Original message sent by costumeczar

I would use styrofoam blocks and cut them with a bread knife to get the wedge shape, then cover them with fondant or candy clay. I'd also use candy clay for the fingers, there's no reason to make them out of rice krispies.

Agree 100%!

jiya11 Posted 27 Jun 2013 , 1:28am
post #7 of 25

A

Original message sent by costumeczar

I would use styrofoam blocks and cut them with a bread knife to get the wedge shape, then cover them with fondant or candy clay. I'd also use candy clay for the fingers, there's no reason to make them out of rice krispies.

Great, thanks. I need to research now what Candy Clay is. I have a crafty class for modeling chocolate but haven't tried actually making it yet.

cupadeecakes Posted 27 Jun 2013 , 1:33am
post #8 of 25

A

Original message sent by jiya11

Great, thanks. I need to research now what Candy Clay is. I have a crafty class for modeling chocolate but haven't tried actually making it yet.

Candy clay is just modeling choc made using candy melts. MC would work just as well.

You'll definitely want a center dowel rod for this cake!!

jiya11 Posted 27 Jun 2013 , 1:35am
post #9 of 25

A

Original message sent by auntginn

I think you will do fine.  Cut the dummy like a wedge of cheese, if that makes sense.  All you need is a serrated knife to act like a saw.  Cut it with a sawwing motion, back & forth.

I like using the rkt because it is lighter in weight.  Gumpaste will be very heavy on the cake. As far as not getting particles of styro, Cover them in fondant or gumpaste and you won't get any on the cake.

Yes you could use red bc, but I wouln't because all the red might taste nasty :P   If you use fondant you can hand paint the lines of the spider.  Do you use frosting sheets?  If you do you could print a spider, cut it out and  apply it to the cake.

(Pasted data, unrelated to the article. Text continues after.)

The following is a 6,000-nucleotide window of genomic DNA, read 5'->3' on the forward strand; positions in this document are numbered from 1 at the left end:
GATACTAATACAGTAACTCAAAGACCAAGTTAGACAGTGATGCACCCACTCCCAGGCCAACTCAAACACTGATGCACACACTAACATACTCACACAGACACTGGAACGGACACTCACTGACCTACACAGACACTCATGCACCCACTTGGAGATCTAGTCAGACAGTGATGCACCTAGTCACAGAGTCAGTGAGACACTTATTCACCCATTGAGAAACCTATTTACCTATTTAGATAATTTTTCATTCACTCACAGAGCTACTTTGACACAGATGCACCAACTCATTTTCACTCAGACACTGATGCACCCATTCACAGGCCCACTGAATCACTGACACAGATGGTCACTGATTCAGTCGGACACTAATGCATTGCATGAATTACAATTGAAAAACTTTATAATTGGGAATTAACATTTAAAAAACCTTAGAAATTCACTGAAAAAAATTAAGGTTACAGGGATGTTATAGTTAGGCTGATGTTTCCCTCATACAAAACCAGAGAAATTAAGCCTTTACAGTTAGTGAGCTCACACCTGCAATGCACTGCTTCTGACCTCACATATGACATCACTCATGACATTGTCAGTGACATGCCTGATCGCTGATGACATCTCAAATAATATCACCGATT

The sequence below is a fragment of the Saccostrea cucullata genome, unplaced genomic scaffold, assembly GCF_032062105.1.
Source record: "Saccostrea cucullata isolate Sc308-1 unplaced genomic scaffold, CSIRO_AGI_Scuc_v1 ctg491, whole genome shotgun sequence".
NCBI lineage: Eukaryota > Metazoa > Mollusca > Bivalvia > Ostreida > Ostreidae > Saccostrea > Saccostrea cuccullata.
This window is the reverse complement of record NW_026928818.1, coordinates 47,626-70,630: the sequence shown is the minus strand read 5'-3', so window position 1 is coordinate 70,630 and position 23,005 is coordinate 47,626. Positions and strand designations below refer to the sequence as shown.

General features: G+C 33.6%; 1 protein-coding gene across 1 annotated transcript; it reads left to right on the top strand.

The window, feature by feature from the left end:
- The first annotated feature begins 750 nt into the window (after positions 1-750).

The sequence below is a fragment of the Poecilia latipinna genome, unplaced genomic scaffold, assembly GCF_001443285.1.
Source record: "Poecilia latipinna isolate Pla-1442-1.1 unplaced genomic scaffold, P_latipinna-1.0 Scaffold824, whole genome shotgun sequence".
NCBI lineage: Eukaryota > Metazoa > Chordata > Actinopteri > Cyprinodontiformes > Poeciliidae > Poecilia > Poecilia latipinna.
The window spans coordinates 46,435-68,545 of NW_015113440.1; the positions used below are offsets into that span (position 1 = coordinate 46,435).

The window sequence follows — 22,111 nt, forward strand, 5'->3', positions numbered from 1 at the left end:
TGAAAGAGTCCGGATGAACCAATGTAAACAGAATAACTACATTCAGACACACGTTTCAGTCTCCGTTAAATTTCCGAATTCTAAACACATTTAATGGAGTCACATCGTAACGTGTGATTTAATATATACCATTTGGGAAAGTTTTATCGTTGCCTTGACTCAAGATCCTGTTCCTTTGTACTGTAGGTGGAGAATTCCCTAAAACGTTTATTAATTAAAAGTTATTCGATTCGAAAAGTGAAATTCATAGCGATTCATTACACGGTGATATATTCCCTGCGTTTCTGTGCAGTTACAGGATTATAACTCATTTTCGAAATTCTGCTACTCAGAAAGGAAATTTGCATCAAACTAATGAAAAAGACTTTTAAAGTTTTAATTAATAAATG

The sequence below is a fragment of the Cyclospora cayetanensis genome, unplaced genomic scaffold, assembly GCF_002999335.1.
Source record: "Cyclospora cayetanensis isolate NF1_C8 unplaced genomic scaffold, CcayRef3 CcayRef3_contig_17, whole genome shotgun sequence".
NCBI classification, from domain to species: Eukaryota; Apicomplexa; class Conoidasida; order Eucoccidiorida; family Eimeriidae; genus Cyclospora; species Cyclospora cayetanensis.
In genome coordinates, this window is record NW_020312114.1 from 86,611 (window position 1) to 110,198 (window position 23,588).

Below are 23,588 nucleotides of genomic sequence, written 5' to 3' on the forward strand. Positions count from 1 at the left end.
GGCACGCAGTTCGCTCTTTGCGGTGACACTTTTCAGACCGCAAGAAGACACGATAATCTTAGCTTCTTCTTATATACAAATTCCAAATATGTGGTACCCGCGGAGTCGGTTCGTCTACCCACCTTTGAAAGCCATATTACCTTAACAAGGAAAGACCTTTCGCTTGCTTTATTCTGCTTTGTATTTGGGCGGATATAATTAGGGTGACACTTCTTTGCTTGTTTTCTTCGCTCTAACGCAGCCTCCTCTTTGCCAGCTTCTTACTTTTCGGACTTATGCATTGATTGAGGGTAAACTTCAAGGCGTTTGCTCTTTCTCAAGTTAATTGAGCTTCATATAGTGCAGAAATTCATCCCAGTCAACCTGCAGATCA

I love this design.  I need a little boy to have a party who would want this cake.

If you have any more questions feel free to ask.

Thanks! I have never used frosting sheets but I was thinking of doing it in gp as I did my curious George cake. Once I actually get started on this cake, I may (most likely) be lurking here to get more advise and suggestions. Thanks everyone. I love CC and don't know where I would stand without all the help here.

cakefat Posted 27 Jun 2013 , 1:54am
post #10 of 25

candy clay or 'modeling chocolate' with those wilton candy melts  is easier (re; time and less mess) to make than RKT (imo)..and I'd make the fingers out of that.  it's just candy melts with some corn syrup mixed in- easy to color that green too if you buy white/vanilla candy melts..lots of instructions/recipes online for it too.

very cute cake.

jiya11 Posted 12 Jul 2013 , 9:27pm
post #11 of 25

AThanks everyone for the help and suggestions on this cake. I am sad to inform that my cake was a total disaster!! I was in tears until my sister encouraged me to salvage it. But my son was thrilled and thought it was the coolest cake ever. Anyways, what happened was when I was putting the middle Spider-Man tier on the wedge, the cake started sliding off to one side.. I hate myself for not ganaching it under fondant. I always do but I realized the night before that the whipping cream had gone bad. So I decided on BC. Anyways.. I started dowelling just the bottom two tiers with the wedge in between and that held it up somewhat.. But still.. It looked horrible! Then I decided to yank the dol out again and remove the wedge altogether. Good decision there.. Then I placed an another wedge and put the top tier. The hulks hands kept falling off too...it was my first time with modelling chocolate.. Anyways.. Not attempting another topsy turvy in 362 years...

Attaching a pic...

jiya11 Posted 12 Jul 2013 , 9:29pm
post #12 of 25

AIt's not letting me attach he pic.. I will try doing that later from my desktop PC. Again, it is no way close in comparison to the original inspiration. I feel ashamed to even say that I attempted to replicate the original..

jiya11 Posted 14 Jul 2013 , 3:06am
post #13 of 25

Here it is as promised. Don't laugh but constructive criticism is why I lurk around here..

Hulk;s hands kept falling off and getting into the spiderman web..the gumpaste spider broke and so had to put the paper template.. Batman logo chipped and broke.. In short.. disaster Disaster!!  Glad it was for my son who still thought it was a cool cake.. lol